Re: Re: Re: The predictions based upon the 'HIV/AIDS' hypothesis have been fulfilled 3 February 2005
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Bruno Spagnoli,
PhD student
Toulouse/France

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Re: Re: Re: Re: The predictions based upon the 'HIV/AIDS' hypothesis have been fulfilled

In response to Dr Bennett :

You state : " There is no reason to suspect that the AIDS-risk groups suffer from hypergammaglobulinemia"

However, I could find some evidence of the contrary (I link directly to the PubMed entries for more convenience) :

http://www.ncbi.nlm.nih.gov/entrez/query.fcgi?cmd=Retrieve&db=pubmed&dopt=Abstract&list_uids=8114535

In studying 60 intravenous drug addicts, HIV+, the authors found that 86% of them had hypergammaglobulinemia. They also state : "The numerous serologic findings in these patients fundamentally express the existence of a chronic polyclonal stimulation of B cells which may be initiated by the action of the drug itself".

http://www.ncbi.nlm.nih.gov/entrez/query.fcgi?cmd=Retrieve&db=pubmed&dopt=Abstract&list_uids=3489471

In studying 117 intravenous drug users of which 45 had PGL, the authors found : "Hypergammaglobulinemia and an inverted T helper/suppressor ratio and lymphopenia were found in 78%, 43%, and 20% of the patients, respectively; the presence of HTLV-III antibodies was demonstrated in 12 (46%) of the 26 tested patients"

78% of hypergammaglobulinemia and only 46% HIV+... Therefore , a substantial proportion of hypergammaglobulinemia cases cannot be linked to HIV (and hypergammaglobulinemia, as far as I am aware, is not considered an AIDS-defining condition - you should agree with this since you state "Hypergammaglobulinemia can occur in some people post-HIV infection", which means it is rather infrequent)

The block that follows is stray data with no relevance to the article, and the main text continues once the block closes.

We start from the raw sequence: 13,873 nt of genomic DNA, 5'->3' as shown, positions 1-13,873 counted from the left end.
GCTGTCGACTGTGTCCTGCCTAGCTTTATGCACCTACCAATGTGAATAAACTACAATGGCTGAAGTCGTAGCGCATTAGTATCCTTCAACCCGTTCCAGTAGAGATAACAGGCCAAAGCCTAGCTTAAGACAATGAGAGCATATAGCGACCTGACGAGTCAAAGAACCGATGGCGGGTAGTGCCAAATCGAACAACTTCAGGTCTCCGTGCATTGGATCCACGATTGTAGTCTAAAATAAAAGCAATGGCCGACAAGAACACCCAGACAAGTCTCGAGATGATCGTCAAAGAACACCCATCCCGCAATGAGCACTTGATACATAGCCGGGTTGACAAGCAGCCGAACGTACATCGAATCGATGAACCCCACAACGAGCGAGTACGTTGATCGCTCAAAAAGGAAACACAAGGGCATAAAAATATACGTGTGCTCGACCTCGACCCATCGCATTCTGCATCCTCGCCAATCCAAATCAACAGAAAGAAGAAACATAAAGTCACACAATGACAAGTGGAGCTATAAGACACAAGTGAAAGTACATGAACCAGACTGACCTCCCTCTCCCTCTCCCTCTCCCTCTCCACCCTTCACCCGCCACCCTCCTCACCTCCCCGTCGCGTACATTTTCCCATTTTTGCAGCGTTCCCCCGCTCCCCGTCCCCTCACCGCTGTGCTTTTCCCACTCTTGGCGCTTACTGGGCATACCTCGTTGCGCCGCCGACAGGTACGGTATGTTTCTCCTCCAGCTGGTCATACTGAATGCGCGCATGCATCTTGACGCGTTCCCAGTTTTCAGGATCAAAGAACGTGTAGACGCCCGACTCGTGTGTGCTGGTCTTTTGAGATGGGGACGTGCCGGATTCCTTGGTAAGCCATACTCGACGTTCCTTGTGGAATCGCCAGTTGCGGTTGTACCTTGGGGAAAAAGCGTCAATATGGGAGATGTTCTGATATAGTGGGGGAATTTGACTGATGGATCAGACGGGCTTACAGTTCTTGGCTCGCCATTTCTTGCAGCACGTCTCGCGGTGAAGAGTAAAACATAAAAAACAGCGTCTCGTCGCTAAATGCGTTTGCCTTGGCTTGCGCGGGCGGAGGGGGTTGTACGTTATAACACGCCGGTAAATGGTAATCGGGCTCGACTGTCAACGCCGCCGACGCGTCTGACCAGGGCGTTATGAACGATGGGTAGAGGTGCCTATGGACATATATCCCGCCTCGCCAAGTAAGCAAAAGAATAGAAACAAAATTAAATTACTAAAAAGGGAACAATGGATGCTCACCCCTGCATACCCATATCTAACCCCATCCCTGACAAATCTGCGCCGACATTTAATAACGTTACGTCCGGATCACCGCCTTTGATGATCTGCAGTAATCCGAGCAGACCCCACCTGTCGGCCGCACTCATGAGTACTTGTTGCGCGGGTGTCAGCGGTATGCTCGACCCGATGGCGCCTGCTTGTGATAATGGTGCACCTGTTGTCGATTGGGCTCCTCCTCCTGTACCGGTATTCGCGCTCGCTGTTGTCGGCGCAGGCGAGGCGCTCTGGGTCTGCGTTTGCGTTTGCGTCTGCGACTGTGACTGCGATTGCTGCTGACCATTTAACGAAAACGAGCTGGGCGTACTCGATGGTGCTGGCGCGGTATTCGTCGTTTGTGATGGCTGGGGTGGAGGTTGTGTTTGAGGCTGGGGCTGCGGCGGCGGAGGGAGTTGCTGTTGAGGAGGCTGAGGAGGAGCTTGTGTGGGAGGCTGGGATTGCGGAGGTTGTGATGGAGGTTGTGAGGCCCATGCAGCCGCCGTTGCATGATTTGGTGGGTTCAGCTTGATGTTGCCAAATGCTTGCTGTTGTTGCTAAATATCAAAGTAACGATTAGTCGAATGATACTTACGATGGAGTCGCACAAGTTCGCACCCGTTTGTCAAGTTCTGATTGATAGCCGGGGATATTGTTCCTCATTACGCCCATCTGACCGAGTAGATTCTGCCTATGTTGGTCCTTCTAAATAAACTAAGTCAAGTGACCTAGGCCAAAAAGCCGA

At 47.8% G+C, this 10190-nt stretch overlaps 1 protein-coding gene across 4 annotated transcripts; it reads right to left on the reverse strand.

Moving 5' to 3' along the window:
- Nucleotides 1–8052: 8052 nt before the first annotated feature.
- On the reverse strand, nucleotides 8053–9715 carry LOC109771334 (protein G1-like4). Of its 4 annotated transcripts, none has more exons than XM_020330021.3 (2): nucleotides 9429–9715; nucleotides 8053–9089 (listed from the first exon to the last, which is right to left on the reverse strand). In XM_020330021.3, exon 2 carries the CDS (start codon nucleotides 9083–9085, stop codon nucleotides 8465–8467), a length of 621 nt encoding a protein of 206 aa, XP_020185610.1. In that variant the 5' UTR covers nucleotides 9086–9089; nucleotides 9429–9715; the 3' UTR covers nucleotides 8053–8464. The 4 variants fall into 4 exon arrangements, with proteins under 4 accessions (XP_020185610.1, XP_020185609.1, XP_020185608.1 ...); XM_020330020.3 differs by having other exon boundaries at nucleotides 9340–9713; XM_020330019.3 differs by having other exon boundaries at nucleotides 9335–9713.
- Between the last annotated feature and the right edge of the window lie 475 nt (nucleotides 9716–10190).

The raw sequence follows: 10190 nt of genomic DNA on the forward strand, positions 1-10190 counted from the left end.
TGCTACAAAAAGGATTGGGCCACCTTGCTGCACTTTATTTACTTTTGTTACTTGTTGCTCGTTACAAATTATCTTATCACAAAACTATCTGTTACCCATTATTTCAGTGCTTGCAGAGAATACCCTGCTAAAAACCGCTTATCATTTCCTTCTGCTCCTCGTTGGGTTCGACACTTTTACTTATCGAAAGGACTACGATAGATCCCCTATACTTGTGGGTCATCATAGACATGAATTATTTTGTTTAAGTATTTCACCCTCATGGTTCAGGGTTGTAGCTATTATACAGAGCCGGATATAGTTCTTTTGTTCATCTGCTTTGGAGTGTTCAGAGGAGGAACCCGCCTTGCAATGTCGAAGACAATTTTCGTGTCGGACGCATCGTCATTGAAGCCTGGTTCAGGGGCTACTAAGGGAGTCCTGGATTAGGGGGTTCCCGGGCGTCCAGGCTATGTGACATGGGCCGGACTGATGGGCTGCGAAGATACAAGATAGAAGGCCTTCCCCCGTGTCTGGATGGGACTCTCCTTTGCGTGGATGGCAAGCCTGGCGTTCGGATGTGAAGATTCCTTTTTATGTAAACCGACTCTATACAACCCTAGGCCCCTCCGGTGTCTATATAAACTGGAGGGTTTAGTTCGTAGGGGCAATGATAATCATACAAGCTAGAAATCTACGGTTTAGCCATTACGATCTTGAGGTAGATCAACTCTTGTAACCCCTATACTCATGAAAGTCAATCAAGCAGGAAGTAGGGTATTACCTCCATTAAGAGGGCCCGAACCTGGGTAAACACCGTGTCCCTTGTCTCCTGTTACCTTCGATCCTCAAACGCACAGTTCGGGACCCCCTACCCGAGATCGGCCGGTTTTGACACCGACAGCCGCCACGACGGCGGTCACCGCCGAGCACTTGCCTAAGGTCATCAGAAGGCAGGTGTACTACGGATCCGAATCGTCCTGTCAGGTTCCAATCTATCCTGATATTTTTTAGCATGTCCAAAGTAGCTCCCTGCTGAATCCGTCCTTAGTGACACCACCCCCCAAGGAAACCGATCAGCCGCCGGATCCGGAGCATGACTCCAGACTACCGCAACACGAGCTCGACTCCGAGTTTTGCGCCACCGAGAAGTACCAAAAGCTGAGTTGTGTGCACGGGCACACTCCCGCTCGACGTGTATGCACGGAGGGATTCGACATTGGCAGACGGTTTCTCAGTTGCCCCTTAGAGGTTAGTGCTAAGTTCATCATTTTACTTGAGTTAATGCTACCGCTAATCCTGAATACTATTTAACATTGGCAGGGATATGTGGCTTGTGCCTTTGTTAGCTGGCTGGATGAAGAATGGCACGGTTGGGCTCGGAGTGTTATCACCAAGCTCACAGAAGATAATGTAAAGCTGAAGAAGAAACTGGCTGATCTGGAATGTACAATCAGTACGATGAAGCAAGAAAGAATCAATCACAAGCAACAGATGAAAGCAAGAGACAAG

In conclusion, there is at least strong suggestion that hypergammaglobulinemia is vastly prevalent in intravenous drug users, regardless of HIV status.

Here are my comments about the studies you cited :

Ref 1 : Indeed, I can understand why this study is cited by the dissidents. This study shows that there is a high correlation between a positive HIV test and the presence of Plasmodium falciparum antibodies in a sample of patients from Zaire. The authors state that this correlation cannot be found in American patients, ruling out a possible cross-reactivity with Plasmodium falciparum antibodies. However, this does not rule out in any way the possibility that other immunological abnormalities in the African patients would explain the correlation. In support of this is the fact that "Immune-complex levels, but not IgG, IgM, or IgE levels, also correlated strongly with seropositivity" The authors themselves conclude that "Possible explanations include (...) enhanced antibody production due to the effect of malaria on the immune system; (...) false-positive reactivity in the ELISA assay due to cross- reactive antibodies or other unknown factors" In no way this study gives any convincing evidence of the "general" specificity of the ELISA test on this group of people - on the contrary, it gives strong suggestion about the possibility of this not being the case. It is also worth noting that no comparison with actual culture and isolation of the virus has been done.